You don’t have to be a geek to setup FreedomBox!

What is this FreedomBox thingy?

Watch this 4-minute video to learn what it is.

Well, the important concept to grasp here is that, servers that enable communication for a lot of people can be big and expensive, but to serve the needs of one family, all you need is a simple Single Board Computer like Raspberry Pi or OLinuXino-Lime2

Note: If you want to use FreedomBox with OLinuXino-Lime2, the best option is to buy the Pioneer Edition FreedomBox which comes pre-installed with the software.

Apart from the privacy-enabling stuff, it also has a chat client, web-based bit-torrent client, blogging software, ad-blocking using proxy server, file synchronization, a social networking server, VoIP server etc. It’s a convenient little thing to have, with lots of utilities.

FreedomBox setup on a Raspberry Pi

Disclaimer: I didn’t mean to write a tutorial, but just to explain how I setup my FreedomBox. I felt that there might be a lot of people like me who may find this useful. I’ve used a MacBook and a Raspberry Pi in my setup process. Also, tried it on two different routers. Please take my advice with a pinch of salt. This is neither official nor recommended.

In this setup, the FreedomBox acts as a home server connected as just another device to the router. The FreedomBox can also act as a router which can have some additional benefits.

Download the image for Raspberry Pi from the FreedomBox website. In my case, I downloaded this one —

Put the SD card of your Raspberry Pi into a card reader and connect it to your laptop. There’s a nifty little utility called Etcher which can quickly get the above image installed on the memory card, in just 3 steps. Insert the SD card into the Raspberry Pi. We’re done with FreedomBox installation.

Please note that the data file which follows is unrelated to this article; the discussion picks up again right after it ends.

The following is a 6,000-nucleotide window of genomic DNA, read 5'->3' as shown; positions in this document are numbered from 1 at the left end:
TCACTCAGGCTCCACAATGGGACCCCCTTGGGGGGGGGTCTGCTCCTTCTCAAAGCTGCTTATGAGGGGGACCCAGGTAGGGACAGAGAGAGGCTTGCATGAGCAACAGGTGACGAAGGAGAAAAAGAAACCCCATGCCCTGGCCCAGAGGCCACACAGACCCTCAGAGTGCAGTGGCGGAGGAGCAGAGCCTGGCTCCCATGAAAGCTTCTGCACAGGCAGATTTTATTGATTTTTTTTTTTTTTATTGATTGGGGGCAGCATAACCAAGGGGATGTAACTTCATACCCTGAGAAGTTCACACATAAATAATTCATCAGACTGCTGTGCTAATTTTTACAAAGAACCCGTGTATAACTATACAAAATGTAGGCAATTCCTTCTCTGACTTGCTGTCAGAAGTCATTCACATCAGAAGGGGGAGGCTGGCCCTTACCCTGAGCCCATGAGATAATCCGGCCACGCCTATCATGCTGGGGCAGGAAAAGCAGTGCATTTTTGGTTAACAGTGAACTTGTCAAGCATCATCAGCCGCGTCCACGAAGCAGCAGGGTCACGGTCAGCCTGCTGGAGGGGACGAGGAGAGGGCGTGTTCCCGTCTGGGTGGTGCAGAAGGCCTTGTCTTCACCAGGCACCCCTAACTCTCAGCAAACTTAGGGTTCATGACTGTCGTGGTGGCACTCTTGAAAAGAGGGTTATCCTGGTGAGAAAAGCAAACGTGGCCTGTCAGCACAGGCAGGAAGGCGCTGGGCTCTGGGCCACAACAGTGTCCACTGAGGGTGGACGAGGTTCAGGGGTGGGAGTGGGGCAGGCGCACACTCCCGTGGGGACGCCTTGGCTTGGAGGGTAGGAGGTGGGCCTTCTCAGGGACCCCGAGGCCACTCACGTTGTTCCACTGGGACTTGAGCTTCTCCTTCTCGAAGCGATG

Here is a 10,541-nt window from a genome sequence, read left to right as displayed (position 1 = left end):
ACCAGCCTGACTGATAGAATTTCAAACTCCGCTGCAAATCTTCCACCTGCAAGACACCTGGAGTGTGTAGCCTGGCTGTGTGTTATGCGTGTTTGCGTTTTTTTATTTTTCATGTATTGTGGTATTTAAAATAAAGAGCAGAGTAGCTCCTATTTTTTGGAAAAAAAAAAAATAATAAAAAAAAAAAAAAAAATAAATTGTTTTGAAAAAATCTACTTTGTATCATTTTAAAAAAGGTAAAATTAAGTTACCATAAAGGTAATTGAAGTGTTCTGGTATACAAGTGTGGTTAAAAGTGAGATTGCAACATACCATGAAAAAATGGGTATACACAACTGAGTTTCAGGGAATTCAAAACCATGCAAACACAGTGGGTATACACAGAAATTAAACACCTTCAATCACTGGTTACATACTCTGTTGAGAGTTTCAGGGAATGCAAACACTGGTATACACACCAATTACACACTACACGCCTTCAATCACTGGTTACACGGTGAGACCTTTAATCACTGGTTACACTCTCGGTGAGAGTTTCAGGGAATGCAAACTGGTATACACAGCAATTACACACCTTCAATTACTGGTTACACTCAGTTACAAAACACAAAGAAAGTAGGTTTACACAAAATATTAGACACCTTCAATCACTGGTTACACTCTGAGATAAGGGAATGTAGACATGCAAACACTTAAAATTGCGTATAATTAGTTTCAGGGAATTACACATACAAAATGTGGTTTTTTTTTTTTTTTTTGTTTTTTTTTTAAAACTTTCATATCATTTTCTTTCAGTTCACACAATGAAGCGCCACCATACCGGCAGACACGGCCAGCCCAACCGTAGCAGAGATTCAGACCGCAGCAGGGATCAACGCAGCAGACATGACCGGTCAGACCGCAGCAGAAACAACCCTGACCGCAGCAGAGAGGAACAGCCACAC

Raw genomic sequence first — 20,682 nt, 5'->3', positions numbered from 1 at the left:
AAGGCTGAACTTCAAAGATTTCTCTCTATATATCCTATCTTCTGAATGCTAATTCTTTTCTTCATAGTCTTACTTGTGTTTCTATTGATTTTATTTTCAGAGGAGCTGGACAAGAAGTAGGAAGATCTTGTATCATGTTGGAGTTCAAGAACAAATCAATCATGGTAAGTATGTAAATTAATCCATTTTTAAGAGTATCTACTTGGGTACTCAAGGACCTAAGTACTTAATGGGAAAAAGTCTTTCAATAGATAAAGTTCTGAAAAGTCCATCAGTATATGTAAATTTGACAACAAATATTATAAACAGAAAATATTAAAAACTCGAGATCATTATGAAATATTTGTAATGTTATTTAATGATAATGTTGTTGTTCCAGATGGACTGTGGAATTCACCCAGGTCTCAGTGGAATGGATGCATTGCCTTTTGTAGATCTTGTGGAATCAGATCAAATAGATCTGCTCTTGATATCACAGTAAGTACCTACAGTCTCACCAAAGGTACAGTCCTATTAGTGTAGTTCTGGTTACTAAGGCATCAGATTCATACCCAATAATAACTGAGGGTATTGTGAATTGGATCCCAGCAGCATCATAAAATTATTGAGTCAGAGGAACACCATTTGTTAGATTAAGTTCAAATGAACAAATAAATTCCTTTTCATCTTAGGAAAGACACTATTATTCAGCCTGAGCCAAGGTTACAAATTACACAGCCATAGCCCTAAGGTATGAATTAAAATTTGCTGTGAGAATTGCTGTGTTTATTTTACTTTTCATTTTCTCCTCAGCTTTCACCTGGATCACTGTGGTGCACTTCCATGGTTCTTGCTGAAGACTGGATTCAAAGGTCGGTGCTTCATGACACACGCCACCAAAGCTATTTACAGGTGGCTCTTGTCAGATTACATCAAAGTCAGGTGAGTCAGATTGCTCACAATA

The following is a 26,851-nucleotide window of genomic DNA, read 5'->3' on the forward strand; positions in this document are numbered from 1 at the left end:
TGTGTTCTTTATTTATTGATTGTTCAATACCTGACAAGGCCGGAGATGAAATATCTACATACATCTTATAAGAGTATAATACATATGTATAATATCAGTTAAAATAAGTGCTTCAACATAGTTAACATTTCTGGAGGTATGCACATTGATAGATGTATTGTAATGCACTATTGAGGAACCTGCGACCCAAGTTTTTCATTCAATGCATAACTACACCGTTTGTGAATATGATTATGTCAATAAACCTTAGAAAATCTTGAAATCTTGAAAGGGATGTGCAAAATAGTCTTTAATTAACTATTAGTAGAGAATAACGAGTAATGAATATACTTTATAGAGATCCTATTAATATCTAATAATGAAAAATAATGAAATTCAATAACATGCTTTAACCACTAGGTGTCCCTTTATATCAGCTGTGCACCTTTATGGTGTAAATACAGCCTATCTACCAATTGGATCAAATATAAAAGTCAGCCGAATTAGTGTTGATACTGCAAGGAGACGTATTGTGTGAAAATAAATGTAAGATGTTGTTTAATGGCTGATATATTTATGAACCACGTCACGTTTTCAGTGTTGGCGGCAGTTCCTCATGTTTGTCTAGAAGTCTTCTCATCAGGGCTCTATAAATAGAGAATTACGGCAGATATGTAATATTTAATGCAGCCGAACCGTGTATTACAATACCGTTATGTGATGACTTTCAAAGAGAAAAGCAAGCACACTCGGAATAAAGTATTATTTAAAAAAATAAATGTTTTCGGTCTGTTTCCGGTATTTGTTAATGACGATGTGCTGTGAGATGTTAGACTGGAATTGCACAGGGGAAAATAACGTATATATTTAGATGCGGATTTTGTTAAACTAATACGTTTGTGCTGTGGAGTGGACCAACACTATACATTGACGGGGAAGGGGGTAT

This is where the Wi-Fi router comes in.

Connect your Raspberry Pi to the router using an ethernet cable. Connect to your router’s web interface using some URL like or Try both 1.1 and 0.1 with both the series.

For D-Link routers, the default username is admin and the password field must be left blank. If you’re in Hyderabad and using the ACT FiberNet’s router like me, the default username is admin and password is radinet_admin. Search on Quora if these don’t work for you. There are some other combinations.

See the connected devices on your router and find the FreedomBox’s IP address. Hit that IP address in your browser. You’ll see a warning that the connection is not secure, click the “Advanced …” link and proceed for this time.

Now you’re on the Plinth interface of FreedomBox. You can access the FreedomBox when your laptop is connected to this router, but not from the internet, well not yet.

To access it from the outside, you need to do port forwarding. Follow this process:

Now, if you know your public ip address (a simple google search will tell you), you can go to https:// and reach your FreedomBox. But that ain’t as cool as what we’re gonna do next.

Go to FreedomBox’s plinth web interface, login (or create a new account if setting up for the first time) and click on the Configuration tab in the menu bar. You should see an option called Dynamic DNS Client on the left. There you’ll find some instructions, but basically it tells you to go here and register for a dynamic DNS. Choose the domain “” for extra awesomeness! Once you register a domain there, like, it might take a few minutes to actually start working. Then you can just use a URL like and access your FreedomBox from anywhere. This domain name will also be necessary when setting up federated applications on the FreedomBox.

Not just you, but you can create as many user accounts as your Raspberry Pi can support for your friends and family and have secure communications and some cool utilities all hosted on a credit-card-sized computer!

Now is a great time to take a look at all the features of FreedomBox and start using them. FreedomBox/Features — Debian Wiki

Congratulations! You have setup your own FreedomBox and may have turned a bit geeky as a side-effect.